by Al Doyle for CoinWeek ……
What will the bullion markets look like when silver reaches $100 an ounce?
Some would say the previous sentence is an exercise in optimism by silver bugs. How does $1000 an ounce sound? That doesn't mean silver investors would rule the world if this scenario came to pass, as such prices would mean the U.S. dollar was headed for third world status. If it takes a grand to buy a silver Eagle, plan on spending $40 or more for a Big Mac.
Those who say this sort of looking ahead is futile when spot silver is under $30 need to examine the physical market more closely. Paper "spot" levels and real world prices for metal in hand are moving father apart.
With spot at $28.29 over the Easter weekend, the theoretical melt value for .900 fine pre-1965 dimes, quarters and half dollars would be 20.2 times over face. Anyone who expects to buy and sell at those levels will soon get a reality check, as dealers were offering 21.2 times face (or $1.40/ounce over spot) for 90 percent and pricing $1000 face value bags (715 troy ounces of silver) for around 22.3x face.
To put it another way, retail buyers are going to have to pay nearly $3 an ounce above spot for a product that sold for not much over spot throughout most of 2012. That's a 10.3 percent premium above melt, which is up nearly 2 percent in just a week. Paper market prices are becoming less relevant as time passes, and this is one trend that won't be fading in the future.
Growing premiums are a reflection of how demand is outpacing supply, and there is an identical situation going on in a much larger market.
Anyone who has tried to buy ammunition lately usually gets nothing, and what is available often commands much higher prices than it did less than six months ago. Stories of 500-round bricks of .22 LR that cost $18 to $22 in November 2012 selling for $75 are common in gun circles, and the situation isn't expected to get much better during the rest of this year.
So what do ammo and silver have in common? Manufacturers can and have cranked up ammo production, which is something that can't be done to any great extent with silver. Despite running plants 24/7, ammo shortages and skimpy supplies are the rule. If this is happening in a business that can make and import large quantities of new product, what will take place when silver demand rises without the ability to increase supplies?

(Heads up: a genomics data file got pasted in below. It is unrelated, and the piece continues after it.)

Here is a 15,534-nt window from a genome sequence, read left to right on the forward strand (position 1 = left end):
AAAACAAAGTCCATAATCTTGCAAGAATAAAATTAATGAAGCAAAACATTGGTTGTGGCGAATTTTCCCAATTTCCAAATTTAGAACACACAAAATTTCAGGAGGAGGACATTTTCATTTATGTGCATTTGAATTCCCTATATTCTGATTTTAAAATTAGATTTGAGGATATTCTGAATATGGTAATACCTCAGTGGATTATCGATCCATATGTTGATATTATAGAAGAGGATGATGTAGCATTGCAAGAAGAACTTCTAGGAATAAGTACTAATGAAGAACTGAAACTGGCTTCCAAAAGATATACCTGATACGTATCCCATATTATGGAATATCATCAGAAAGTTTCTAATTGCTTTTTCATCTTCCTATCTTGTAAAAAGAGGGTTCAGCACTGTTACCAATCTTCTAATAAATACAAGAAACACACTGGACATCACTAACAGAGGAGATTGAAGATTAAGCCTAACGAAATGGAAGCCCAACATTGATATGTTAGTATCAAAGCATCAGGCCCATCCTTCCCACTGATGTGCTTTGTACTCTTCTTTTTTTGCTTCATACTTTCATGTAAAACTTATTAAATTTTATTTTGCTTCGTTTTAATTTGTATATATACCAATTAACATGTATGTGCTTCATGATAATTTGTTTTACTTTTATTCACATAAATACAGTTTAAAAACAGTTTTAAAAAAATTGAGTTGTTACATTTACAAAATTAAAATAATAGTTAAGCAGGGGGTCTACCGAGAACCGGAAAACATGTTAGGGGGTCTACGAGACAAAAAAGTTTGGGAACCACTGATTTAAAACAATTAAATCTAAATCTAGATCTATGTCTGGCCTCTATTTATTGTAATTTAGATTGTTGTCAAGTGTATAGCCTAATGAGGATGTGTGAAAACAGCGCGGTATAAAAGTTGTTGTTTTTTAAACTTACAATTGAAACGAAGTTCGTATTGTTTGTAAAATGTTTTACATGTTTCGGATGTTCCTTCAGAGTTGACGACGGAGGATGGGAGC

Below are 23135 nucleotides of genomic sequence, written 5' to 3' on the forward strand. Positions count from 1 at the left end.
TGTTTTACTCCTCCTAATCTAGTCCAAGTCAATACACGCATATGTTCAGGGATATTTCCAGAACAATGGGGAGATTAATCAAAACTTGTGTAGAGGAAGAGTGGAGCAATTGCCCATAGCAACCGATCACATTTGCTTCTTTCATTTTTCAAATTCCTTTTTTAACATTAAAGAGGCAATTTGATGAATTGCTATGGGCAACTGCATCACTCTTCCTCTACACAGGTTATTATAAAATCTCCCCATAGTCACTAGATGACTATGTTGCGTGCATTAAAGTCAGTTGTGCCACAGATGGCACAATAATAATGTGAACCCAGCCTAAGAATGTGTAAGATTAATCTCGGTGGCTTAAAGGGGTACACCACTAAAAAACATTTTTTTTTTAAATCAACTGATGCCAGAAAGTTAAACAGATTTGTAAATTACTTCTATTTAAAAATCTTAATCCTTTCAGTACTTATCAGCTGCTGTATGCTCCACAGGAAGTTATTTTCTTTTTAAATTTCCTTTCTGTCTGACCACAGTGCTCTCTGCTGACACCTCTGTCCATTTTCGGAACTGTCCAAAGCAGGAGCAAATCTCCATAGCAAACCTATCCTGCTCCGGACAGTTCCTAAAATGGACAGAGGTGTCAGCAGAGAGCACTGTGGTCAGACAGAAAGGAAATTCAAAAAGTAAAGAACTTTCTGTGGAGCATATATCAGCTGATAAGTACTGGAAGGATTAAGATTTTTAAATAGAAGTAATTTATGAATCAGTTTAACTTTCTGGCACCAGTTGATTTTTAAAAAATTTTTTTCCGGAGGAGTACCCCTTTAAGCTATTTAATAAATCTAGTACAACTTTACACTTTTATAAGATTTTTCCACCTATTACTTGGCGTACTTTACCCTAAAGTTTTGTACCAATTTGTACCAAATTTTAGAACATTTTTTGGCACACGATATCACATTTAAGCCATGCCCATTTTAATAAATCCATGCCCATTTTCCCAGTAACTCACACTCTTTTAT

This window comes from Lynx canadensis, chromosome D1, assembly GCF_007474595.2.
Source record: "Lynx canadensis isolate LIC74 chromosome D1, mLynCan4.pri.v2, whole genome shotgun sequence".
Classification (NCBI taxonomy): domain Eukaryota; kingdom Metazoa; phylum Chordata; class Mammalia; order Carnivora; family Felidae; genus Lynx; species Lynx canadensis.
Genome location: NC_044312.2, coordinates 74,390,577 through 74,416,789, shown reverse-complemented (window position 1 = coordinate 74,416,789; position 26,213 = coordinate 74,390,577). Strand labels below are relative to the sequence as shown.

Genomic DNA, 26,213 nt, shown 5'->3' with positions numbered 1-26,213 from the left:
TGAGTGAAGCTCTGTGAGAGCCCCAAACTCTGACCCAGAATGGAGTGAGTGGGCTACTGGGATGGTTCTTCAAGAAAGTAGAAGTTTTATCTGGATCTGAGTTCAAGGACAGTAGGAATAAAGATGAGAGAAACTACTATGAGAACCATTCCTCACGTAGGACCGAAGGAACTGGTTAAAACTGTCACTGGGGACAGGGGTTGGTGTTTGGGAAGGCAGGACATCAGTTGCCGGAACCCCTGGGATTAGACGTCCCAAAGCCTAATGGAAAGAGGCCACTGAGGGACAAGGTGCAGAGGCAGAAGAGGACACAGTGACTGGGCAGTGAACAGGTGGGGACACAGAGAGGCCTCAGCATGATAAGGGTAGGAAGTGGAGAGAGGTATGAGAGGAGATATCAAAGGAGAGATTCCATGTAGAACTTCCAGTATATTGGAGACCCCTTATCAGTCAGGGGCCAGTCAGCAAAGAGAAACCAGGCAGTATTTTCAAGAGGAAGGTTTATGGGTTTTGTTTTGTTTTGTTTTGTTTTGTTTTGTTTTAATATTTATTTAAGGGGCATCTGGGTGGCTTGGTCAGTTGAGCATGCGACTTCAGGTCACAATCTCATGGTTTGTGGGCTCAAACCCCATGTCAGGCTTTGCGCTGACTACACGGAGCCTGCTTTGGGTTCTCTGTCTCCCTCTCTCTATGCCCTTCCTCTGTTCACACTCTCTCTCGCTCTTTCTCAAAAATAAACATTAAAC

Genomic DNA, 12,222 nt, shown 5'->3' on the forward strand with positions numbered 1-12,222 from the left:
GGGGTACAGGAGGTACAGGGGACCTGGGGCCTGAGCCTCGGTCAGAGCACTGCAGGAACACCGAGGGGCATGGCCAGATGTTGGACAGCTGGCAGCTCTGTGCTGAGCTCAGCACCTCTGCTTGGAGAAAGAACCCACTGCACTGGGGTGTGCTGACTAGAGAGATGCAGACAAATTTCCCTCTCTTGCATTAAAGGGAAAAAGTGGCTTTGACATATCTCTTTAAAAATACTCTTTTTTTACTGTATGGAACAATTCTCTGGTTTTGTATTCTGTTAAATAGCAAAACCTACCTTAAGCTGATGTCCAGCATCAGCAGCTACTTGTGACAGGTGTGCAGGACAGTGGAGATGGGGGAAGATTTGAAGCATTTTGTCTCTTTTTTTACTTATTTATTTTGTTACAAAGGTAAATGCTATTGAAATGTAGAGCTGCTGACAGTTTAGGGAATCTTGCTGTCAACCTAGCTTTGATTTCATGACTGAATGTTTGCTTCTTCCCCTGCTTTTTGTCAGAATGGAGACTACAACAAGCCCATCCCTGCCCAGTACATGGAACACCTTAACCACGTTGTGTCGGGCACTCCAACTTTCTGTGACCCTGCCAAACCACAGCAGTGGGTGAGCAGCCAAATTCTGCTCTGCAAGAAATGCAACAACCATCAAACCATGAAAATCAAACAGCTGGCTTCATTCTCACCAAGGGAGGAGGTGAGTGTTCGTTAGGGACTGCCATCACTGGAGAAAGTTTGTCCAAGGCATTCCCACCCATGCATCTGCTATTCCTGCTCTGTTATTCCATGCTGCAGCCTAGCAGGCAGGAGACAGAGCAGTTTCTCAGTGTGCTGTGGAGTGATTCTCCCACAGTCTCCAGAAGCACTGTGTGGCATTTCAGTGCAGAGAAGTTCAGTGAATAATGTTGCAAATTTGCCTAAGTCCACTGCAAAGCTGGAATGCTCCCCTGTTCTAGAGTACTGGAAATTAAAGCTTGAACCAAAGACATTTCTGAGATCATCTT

A future price level of $100/ounce for silver is hardly unrealistic. Using the federal government's optimistic inflation numbers, silver would have to reach $130 just to match the intra-day peak price of $50.35 on January 21, 1980.
Spot silver at the century mark puts the "official" melt value of a circulated silver dime at $7.15. Add strong demand for fractional pieces to a bullish market, and what could the premiums for 90 percent be in the future? Hint: Don't expect to pay close to spot unless you want to be the object of laughter.
Another traditional silver option may be selling for a lower premium in a future world of expensive bullion. Circulated common-date Peace dollars and 1921 Morgan dollars are being offered by reputable merchants for around $33 apiece as compared to a a melt value of $21.65. That 52.4 percent premium won't be sustained when all silver coinage and bars are in heavy demand unless the entire spectrum of physical silver is bringing monster prices over paper indications.
Those who want to purchase $1000 bags will need much more paper currency to complete that task in the future, and even having the cash to do so may not be enough. Silver has more potential to be in short supply than ammo, so it isn't too hard to imagine one-ounce bars and silver Canadian Maple Leafs being rationed just like .223 rounds are today.
Small-scale silver buyers traditionally pay more per ounce than volume customers, but it wouldn't be impossible to see that reversed in a world of limited supplies and meager allotments. You want all my silver when I have dozens of eager customers? What's it worth to you?
Government-issued bullion rounds such as the Eagle, Maple Leaf, Austrian Philharmonic, Mexican Libertad and Chinese Panda won't be easy to obtain, and premiums will be higher than current rates. Since the Royal Canadian and Austrian Mints have their own refineries, the Maple Leaf and Philharmonic may emerge as the coins with the fewest glitches in the supply chain.
At least one major mint will strike half-ounce rounds (Canada did this in 2006) when silver soars, and quarter-ounce pieces are another possibility. Mexico produces small numbers of fractional Libertads for the collector market, and this could be ramped up as demand grows. Private mints will do the same.
Could another player emerge in the modern silver bullion market? Poland is a possibility, as that nation ranks among the top sources for newly mined silver. Add in the considerable artistic talent at the Mennica Polska (Polish State Mint), and the Poles could become a popular choice for investors and collectors.
There's one other future trend to consider. As silver becomes more expensive and sought after, businesses will offer to barter goods and services for the metal. While it won't be sanctioned by government, silver will assume its historic role as honest money for at least a small segment of the populace. Such events have happened before, and history will repeat itself to some degree.